I expect the fun to start soon, with the usual dodges and stalls, such as them insisting their field adjuster come look at the car. This is in spite of the fact that the shop sends a ton of digital photos along with their estimate to USAA.

    I'll keep you posted as details develop. The saga continues......
  • Coming out of Ikea parking lot in Long Island, NY, I got into a car accident with a LONG BIG TRACTOR-TRAILOR.

    There were only two lanes. The right lane can only make right turns, and the left lane can only make left turns. You cannot go straight on this road. There are blatant signs as well as markings on the road that the right lane turns right and left lane turns left.

    So while I am driving down the street coming out of parking lot, I see the trailor stopped at the stop sign COMPLETELY ON THE RIGHT HAND SIDE OF THE ROAD. Automatically, I assumed that he was going to make a right turn, as that is what the signs say. So I pull up on the left of him, because I wanted to make a left turn. I stopped about halfway to the very front of the trailor, when I realized that I was not able to see oncoming traffic on the right hand side. I came to a complete stop when ALL OF A SUDDEN, the trailor proceeds to make a left turn on the right lane. He completely sideswiped the side of my car and there is SUFFICIENT damage to the entire right side of the car. He didn't even realize what he was doing and I had to honk like crazy for him to stop.

    When the officer was talking to me, he kept on saying that you should stay clear of large vehicles and that they make wide turns and that the driver of trailor cannot see me because I was in his blind spot.

    Of course, I know they make wide turns. I just thought he was going to make a right instead of left. I did not notice his blinkers, because if I had, I would have stopped behind the truck.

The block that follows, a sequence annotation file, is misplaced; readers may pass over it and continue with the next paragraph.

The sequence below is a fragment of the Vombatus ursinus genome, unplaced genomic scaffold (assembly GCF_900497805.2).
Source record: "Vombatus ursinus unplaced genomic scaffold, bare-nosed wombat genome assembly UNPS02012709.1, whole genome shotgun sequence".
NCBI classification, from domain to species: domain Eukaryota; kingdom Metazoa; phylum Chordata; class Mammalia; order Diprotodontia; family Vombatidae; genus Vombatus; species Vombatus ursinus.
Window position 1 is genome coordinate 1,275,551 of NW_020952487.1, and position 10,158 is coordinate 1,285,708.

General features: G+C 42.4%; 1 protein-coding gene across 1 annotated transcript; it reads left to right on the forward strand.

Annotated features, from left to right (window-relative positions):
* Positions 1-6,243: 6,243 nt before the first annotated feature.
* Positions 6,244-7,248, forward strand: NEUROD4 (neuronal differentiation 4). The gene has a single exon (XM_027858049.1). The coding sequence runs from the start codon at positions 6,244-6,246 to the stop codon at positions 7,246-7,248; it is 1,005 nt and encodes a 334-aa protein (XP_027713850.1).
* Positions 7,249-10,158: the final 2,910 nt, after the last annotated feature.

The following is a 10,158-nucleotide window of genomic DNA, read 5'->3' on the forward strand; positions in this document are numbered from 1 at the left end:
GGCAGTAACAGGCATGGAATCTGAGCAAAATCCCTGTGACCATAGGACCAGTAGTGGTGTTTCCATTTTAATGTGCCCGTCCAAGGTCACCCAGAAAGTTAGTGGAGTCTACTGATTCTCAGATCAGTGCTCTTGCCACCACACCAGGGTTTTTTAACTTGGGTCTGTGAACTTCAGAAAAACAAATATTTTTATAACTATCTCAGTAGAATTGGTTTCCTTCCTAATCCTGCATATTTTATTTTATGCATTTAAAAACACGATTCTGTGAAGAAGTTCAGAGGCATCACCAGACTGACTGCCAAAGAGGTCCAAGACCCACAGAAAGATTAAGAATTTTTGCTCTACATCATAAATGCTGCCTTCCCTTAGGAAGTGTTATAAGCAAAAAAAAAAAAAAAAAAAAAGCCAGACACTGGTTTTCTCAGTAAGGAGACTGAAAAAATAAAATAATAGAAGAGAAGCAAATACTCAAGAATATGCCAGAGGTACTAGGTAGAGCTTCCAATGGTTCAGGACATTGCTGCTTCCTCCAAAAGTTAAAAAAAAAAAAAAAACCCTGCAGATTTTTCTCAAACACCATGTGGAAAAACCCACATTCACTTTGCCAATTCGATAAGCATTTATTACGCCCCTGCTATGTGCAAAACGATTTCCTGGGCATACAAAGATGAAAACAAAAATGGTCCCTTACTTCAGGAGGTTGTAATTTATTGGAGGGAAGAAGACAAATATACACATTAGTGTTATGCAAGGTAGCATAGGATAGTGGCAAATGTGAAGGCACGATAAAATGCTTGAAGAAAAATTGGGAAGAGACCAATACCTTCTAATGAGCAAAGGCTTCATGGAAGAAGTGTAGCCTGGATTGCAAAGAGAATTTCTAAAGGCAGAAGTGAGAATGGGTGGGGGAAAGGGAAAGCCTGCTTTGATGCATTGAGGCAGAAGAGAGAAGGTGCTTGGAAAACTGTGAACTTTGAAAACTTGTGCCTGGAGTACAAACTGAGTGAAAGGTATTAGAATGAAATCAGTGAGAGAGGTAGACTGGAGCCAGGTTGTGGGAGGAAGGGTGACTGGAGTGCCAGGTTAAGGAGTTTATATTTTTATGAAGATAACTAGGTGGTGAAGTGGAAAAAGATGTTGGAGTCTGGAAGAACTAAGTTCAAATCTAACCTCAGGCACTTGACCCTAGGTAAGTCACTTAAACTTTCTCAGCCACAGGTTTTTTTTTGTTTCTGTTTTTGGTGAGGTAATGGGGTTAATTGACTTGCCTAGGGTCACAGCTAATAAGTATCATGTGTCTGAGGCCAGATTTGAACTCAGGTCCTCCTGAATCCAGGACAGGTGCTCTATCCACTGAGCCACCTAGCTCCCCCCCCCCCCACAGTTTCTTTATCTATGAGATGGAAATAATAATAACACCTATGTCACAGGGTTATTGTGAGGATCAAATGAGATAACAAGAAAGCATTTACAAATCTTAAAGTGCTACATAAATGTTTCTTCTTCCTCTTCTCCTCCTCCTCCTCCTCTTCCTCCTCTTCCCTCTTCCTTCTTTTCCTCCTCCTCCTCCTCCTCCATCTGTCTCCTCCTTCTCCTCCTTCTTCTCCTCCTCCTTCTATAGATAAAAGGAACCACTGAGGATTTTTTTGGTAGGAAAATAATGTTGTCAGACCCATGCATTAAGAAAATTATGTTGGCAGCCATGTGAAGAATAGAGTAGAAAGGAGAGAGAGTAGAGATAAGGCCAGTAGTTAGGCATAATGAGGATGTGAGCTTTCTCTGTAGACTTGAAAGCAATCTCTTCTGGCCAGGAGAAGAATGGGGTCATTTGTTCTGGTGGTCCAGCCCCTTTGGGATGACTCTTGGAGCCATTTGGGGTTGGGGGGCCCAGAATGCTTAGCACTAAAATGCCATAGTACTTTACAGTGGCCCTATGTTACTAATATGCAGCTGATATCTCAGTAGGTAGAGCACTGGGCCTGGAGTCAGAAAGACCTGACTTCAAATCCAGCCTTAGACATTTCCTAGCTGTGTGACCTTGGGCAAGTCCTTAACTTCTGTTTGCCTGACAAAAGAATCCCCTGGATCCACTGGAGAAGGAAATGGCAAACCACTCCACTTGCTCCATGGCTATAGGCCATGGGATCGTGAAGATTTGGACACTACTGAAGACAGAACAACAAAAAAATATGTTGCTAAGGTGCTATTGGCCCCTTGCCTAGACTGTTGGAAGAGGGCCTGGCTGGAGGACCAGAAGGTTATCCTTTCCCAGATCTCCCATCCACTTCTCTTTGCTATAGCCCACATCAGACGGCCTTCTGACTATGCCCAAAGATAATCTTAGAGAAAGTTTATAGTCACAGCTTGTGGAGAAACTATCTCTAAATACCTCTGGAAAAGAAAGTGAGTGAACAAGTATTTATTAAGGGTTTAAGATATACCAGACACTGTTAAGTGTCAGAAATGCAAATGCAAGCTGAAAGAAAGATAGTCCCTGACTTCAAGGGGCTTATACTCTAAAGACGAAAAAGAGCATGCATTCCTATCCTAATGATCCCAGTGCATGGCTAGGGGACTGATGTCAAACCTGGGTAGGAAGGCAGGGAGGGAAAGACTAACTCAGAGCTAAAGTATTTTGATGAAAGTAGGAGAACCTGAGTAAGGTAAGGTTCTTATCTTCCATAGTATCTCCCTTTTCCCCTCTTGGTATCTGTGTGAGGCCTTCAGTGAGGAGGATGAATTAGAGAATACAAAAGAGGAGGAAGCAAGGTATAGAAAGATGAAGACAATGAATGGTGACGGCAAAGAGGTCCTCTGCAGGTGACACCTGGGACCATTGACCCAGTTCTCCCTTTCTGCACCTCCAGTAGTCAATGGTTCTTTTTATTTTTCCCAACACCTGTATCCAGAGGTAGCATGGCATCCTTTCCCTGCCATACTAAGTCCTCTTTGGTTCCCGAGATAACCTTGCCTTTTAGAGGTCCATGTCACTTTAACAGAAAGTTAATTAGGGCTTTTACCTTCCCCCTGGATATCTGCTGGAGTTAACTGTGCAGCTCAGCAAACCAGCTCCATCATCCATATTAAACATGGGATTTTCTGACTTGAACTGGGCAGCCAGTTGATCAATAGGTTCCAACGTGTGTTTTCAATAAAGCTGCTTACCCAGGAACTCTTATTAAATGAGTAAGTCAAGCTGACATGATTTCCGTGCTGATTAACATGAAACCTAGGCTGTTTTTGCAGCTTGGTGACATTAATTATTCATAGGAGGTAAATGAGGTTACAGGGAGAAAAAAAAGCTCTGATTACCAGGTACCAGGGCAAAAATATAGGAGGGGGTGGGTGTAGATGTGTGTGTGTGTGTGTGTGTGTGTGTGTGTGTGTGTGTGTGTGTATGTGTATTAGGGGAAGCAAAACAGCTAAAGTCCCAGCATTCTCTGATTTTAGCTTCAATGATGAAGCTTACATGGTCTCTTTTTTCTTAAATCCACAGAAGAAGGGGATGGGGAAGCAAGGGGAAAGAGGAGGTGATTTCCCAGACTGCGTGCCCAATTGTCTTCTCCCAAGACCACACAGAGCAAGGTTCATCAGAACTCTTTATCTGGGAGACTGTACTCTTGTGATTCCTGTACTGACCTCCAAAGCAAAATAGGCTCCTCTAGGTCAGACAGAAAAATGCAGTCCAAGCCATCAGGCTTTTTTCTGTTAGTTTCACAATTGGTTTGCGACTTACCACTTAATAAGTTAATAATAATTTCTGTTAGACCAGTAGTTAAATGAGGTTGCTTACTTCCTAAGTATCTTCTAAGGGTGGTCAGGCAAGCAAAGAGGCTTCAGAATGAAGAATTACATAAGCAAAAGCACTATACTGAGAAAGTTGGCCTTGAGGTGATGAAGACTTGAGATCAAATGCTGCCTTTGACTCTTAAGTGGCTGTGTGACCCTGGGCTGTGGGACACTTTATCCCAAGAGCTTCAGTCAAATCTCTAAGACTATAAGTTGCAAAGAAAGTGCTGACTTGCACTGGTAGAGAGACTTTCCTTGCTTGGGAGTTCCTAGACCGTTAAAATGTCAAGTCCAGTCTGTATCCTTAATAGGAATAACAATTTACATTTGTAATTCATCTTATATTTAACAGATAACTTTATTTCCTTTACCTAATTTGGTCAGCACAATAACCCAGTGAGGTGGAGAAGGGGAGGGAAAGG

The truck driver claims that I was in his blind spot and points out the sign in the back of the trailor, that says "WIDE TURNS." But my point is that
    1. he was in the wrong lane
    2. although i may have been in his blind spot, does not mean that nobody is there. Cars have blind spots too, and that is why people turn their heads back and to the side before turning or changing lanes, etc.

    Who is at fault here?
  • kinleykinley Posts: 854
    trucker is responsible for his. When any vehicle makes a left turn from the right lane, the burden of safety in doing so rests 100% on the vehicle in this case the trucker. The sign on his truck is advisory only and does not give him permission to drive in the manner he did. Same with the blinkers. They could have been blinking for miles before he arrived at the intersection. Bottom line is not the sign, nor the blinkers, but the driving behavior of the trucker. Many insurance contracts have up to $1,000 deductible for Property Damage claims of Commercial Auto policies & that is usually paid by the driver so he will be very defensive.